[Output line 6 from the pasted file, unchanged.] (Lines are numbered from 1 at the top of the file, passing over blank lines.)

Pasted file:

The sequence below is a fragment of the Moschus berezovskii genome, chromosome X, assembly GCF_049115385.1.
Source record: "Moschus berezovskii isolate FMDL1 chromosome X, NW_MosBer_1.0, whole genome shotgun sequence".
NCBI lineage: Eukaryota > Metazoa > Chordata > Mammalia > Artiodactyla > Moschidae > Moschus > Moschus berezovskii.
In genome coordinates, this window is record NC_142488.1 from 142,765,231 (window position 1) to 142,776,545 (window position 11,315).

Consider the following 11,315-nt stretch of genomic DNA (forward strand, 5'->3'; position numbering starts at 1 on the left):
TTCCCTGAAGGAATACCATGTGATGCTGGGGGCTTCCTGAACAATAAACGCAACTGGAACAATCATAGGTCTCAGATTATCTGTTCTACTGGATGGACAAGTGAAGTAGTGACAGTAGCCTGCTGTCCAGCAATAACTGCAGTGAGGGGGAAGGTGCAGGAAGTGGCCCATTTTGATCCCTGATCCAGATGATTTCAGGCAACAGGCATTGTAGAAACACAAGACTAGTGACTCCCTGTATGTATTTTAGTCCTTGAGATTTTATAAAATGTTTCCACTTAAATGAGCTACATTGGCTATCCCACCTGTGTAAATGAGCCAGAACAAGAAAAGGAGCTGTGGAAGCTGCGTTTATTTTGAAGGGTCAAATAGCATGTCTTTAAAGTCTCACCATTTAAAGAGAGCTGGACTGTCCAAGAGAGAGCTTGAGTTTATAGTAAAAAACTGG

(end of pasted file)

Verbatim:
TTCCCTGAAGGAATACCATGTGATGCTGGGGGCTTCCTGAACAATAAACGCAACTGGAACAATCATAGGTCTCAGATTATCTGTTCTACTGGATGGACAAGTGAAGTAGTGACAGTAGCCTGCTGTCCAGCAATAACTGCAGTGAGGGGGAAGGTGCAGGAAGTGGCCCATTTTGATCCCTGATCCAGATGATTTCAGGCAACAGGCATTGTAGAAACACAAGACTAGTGACTCCCTGTATGTATTTTAGTCCTTGAGATTTTATAAAATGTTTCCACTTAAATGAGCTACATTGGCTATCCCACCTGTGTAAATGAGCCAGAACAAGAAAAGGAGCTGTGGAAGCTGCGTTTATTTTGAAGGGTCAAATAGCATGTCTTTAAAGTCTCACCATTTAAAGAGAGCTGGACTGTCCAAGAGAGAGCTTGAGTTTATAGTAAAAAACTGG